Thanks for squeezing us in, Matt. How different are your days at the moment?
Routine seems to be working (a bit) for us. We still try and get everyone fed and dressed by 9am, ready for the day. A bit of Joe Wicks PE on YouTube, then drawing a picture for 30 minutes, then writing a story about that picture. That’s followed by two pages of English homework and two pages of maths. Then it’s lunch and a few educational apps in the afternoon. Add in two 20-minute playtimes and that's a reasonable day, I reckon. But also, they are watching a lot of Netflix as well.
So you’re home-schooling then? Is it going well?
Teachers have years of training and a natural calling to pass on knowledge. I do not and have to stop myself saying, “Just bloody because! Alright?” every time my kids ask, “Why?” I've embraced under-achievement. But we’ve settled into a decent routine: if I get three hours of genuine education in, I'm content. You're not expected to move them seamlessly through key stage milestones – you're supposed to help them remember how a pen works.
And you’re structuring the days a bit like school days?
I'm starting to find the school days easier than the weekends because there is structure. Educational apps and YouTube lessons have saved my sanity, such as writing with Jane Constantine, maths with Carol Vorderman and storytelling with David Walliams.
Are there any other online resources you’re using?
There are loads. The BBC is launching a new series of educational programmes. Apps like Bug Club and Mathletics are great because kids can move through them themselves.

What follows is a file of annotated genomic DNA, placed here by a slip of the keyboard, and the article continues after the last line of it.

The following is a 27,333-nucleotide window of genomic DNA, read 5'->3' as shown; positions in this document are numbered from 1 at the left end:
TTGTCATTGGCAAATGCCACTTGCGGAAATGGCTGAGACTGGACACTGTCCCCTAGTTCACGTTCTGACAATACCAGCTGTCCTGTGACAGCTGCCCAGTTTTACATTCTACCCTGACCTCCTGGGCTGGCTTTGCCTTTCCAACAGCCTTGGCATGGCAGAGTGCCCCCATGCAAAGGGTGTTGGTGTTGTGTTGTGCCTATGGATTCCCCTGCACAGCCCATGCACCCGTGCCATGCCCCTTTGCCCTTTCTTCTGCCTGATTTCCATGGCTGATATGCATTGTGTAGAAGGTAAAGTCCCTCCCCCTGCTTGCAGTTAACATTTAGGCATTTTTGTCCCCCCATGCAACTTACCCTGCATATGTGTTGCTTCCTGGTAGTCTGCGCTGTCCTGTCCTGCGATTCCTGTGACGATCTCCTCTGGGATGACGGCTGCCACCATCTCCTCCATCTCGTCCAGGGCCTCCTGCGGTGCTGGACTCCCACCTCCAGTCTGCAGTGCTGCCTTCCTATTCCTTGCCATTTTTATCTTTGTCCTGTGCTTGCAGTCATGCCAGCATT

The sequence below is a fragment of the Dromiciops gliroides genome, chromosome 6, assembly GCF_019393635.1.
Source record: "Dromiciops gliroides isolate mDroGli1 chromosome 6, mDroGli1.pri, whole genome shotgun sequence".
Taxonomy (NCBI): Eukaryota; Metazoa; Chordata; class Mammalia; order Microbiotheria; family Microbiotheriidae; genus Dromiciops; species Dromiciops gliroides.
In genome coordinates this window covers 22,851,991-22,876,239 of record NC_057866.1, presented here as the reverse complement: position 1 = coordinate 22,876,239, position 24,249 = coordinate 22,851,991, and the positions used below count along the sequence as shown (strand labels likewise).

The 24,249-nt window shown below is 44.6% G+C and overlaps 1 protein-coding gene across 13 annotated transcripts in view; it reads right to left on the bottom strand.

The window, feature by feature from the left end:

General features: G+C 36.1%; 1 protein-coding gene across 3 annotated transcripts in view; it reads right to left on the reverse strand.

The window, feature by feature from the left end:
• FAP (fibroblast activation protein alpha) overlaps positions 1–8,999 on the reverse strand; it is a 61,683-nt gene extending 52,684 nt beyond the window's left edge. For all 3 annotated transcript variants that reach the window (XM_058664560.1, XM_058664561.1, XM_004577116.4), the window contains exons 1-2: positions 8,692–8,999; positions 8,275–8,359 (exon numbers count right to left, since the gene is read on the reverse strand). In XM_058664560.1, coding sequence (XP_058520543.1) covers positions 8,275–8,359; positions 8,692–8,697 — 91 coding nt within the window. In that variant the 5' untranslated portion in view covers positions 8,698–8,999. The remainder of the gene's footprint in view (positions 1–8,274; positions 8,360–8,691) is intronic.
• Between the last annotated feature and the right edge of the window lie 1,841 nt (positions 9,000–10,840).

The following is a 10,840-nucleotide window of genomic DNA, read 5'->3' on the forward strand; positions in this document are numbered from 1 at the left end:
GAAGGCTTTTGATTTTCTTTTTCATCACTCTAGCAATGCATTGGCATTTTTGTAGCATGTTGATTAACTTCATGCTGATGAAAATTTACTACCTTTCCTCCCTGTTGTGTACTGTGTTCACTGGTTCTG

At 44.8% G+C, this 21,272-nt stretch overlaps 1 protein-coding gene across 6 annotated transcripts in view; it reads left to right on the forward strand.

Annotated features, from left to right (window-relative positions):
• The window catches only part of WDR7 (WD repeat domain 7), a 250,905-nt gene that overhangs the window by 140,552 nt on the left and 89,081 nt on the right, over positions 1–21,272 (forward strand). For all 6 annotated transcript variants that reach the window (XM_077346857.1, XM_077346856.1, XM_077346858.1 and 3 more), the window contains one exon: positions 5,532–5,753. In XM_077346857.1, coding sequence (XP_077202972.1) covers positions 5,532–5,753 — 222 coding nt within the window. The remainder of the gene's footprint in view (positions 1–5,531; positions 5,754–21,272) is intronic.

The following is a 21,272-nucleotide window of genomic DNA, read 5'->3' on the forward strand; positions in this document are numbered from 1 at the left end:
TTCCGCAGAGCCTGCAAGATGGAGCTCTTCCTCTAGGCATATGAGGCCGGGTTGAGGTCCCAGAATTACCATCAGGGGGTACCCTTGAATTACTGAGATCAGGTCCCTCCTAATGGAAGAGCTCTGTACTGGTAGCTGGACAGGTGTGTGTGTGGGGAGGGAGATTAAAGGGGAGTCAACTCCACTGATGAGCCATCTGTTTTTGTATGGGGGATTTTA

What about real-world activities?
A teacher pal told me ‘real-world maths’ works best. Do sums with your loose change and ‘sell’ them snacks. Weigh things when cooking. For English, pick a word and come up with synonyms: five real and five gibberish. Or write down the last sentence they said and then make as many words as you can with all the letters.
How do you keep the kids engaged?
No one knows. Wear a clown suit? Speak only in song? Probably maintain eye contact and use your ‘nice man’ voice, but I haven't really worked it out...
Any advice for working dads looking to do their bit on the parenting front?
Do a bit of everything, I reckon, but also remember it's not possible to do it all. Six hours of school, plus seven of regular parenting, plus an eight-hour work day is 21 hours – leaving three to eat, sleep and perform basic hygiene functions. Even if you're splitting all of that with a partner, it's not really possible.
If your partner’s working too, how do you recommend splitting it?
We've divided it up: each one takes the kids on alternate days so the other can work. Then the ‘teacher’ gets 3pm to 6pm to catch up on their work. But basically, everyone has to accept less now: your boss, clients, schools. Let them know and have no shame.
Do you find time for yourself among all this?
Someone recently suggested recreating the commute. That doesn't mean you all stand in a small space elbowing each other, but you can recreate that time. Take 30 minutes at the beginning and end of each work/school day to read or exercise, or just stare out the window. Make it clear that's what you're doing and you want to be alone – and return the favour to your partner.
Finally, are you getting any alone time with your partner?
It's not that different to pre-lockdown: if you have kids and work, there's not much time for each other. At our house, we've agreed to put our phones away after 8pm, so we're forced to interact rather than quietly seething as we each scroll through Instagram.
Matt’s 5 Fun At-Home Activities For The Kids
- Kitchen disco: I get mine to mosh to Nirvana for five minutes.
- Paint pictures: you can stick them in the window.
- Chore games: five points for whoever puts away the most toys.
- Obstacle courses: make them, the kids do them and you sit back as timekeeper.
- Embrace boredom: send them off to amuse themselves – with no telly.
Follow Matt @Papa_Pukka
Buy his book – co-written with his wife Anna – here.